Keep in mind that “criminal liability” covers any admission or use of drugs on social media (why do people advertise their drug use?)
If you can’t get a social media post into evidence under one of these hearsay exceptions…you’re not trying very hard.
A common hearsay error is trying to admit screenshots from a phone or computer and using the testimony of the person who took the screenshot. The person who took the screenshot of someone else’s social media post can testify to taking screenshot to lay a foundation for how they came to be aware of the proposed evidence. But, the person cannot testify to what the other person said “for the truth of the matter asserted.” This is hearsay within hearsay and must rely on the exceptions like any other kind of hearsay.
“Hearsay included within hearsay is not excluded under the hearsay rule if each part of the combined statements conforms with an exception to the hearsay rule provided in these rules.” Ill. Sup. Ct. R. 805
Getting Around Authentication and Hearsay of Social Media Posts With A Guardian Ad Litem.
Sifting through someone’s social media history is a chore. Imagine having to authenticate and then offer pictures of peaches and raindrops for the purpose of “establishing a then existing mental, emotional or physical condition.”
In a divorce case, most social media posts are submitted to prove an opposing party’s true character for the purposes of restricting parenting time.
In a case where parenting time is in controversy, a third attorney called a “Guardian Ad Litem” (“GAL” for short) is appointed to represent the best interests of the child. This guardian ad litem will independently investigate any relevant evidence as to the best interests of the children in the case and will report back to the court through a report.
“Guardian ad litem. The guardian ad litem shall testify or submit a written report to the court regarding his or her recommendations in accordance with the best interest of the child. The report shall be made available to all parties. The guardian ad litem may be called as a witness for purposes of cross-examination regarding the guardian ad litem’s report or recommendations. The guardian ad litem shall investigate the facts of the case and interview the child and the parties.” 750 ILCS 5/506(a)(2)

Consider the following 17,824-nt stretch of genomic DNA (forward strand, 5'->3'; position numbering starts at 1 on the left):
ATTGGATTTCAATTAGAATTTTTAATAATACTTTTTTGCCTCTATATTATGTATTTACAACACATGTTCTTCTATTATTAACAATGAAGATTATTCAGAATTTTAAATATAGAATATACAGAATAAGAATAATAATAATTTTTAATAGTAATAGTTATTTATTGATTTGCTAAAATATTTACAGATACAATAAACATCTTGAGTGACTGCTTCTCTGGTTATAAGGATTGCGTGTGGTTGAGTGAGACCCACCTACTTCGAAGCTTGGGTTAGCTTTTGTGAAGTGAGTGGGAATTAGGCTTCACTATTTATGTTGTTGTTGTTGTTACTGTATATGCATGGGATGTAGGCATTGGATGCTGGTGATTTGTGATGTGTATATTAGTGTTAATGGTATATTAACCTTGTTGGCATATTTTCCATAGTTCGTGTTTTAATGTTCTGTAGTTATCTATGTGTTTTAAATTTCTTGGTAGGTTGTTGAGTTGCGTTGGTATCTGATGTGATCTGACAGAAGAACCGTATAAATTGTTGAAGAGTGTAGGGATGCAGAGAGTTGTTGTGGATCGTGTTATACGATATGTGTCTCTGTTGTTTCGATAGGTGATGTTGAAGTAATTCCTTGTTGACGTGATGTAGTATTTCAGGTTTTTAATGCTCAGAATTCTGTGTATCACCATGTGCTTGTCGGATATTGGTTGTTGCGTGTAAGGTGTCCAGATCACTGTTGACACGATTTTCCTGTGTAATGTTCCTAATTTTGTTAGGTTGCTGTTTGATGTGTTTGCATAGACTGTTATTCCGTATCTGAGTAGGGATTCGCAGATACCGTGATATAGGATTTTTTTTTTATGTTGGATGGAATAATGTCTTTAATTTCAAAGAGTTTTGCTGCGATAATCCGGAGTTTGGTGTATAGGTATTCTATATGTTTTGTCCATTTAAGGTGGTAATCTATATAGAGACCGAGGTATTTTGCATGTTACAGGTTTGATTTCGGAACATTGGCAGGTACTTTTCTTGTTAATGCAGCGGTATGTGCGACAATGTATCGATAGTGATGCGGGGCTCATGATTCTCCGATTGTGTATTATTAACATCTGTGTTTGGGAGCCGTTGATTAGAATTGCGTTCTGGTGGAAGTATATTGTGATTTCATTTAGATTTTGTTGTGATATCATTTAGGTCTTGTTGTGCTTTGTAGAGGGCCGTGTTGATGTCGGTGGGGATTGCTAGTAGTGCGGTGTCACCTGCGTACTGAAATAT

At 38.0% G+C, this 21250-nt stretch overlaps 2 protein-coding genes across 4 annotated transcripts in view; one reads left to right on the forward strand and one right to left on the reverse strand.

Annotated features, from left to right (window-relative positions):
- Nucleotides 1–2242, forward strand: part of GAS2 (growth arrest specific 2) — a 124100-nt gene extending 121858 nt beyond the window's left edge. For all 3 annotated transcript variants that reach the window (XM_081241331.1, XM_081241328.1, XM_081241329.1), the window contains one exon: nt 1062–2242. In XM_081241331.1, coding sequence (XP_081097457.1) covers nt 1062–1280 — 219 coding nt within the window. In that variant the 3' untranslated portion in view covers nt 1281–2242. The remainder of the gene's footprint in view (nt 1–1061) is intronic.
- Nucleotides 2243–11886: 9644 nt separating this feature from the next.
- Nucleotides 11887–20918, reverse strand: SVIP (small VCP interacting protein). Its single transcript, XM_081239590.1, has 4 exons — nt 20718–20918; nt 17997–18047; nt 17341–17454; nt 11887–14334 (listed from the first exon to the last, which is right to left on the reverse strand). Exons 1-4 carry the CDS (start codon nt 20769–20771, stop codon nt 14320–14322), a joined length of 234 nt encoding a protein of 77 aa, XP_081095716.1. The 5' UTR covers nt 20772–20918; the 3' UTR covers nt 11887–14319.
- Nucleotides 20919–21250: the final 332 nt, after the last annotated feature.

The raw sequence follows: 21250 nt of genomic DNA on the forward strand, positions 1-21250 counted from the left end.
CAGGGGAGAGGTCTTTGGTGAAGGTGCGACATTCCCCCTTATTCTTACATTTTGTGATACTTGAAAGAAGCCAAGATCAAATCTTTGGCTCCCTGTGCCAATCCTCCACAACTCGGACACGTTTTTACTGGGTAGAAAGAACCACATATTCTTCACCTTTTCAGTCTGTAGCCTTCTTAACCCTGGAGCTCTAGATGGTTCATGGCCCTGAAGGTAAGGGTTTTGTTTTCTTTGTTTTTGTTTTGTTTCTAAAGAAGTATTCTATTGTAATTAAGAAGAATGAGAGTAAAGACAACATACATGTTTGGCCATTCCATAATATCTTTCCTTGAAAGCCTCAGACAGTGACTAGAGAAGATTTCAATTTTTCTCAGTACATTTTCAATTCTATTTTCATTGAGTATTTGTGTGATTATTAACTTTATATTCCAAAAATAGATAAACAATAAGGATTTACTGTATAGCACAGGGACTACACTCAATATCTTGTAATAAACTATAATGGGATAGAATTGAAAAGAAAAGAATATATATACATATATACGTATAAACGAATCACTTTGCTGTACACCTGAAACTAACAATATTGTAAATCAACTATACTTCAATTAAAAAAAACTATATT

The Guardian Ad Litem’s investigation can include reviewing social media posts and messages. Those posts and messages, while hearsay in themselves can be included in the Guardian Ad Litem’s report and be the basis for the Guardian Ad Litem’s conclusions.
“In discharging his or her duty, the GAL will review or consider all kinds of information regarding the child, both admissible and inadmissible at trial. Such information assists the GAL in determining the existence of problems that might cause the child psychological or physical harm. We fail to see any prejudice where the GAL listens to information that may be inadmissible at trial.” In re Marriage of Karonis, 296 Ill. App. 3d 86, 91 (Ill. App. Ct. 1998)
In theory, a hearsay objection could still be made as to social media posts and messages considered by the Guardian Ad Litem in their final report.
Such objections would merely force the Guardian Ad Litem to attempt to get the actual messages into evidence independently instead of just referring to them in the report. If the social media posts or messages are really so damning, would you want this extra focus on them?
Divorce in the 21st century is getting more complicated by the day. If you think social media evidence will have an impact on your Illinois divorce contact my Chicago, Illinois family law firm to schedule a free consultation with an experienced Chicago divorce attorney.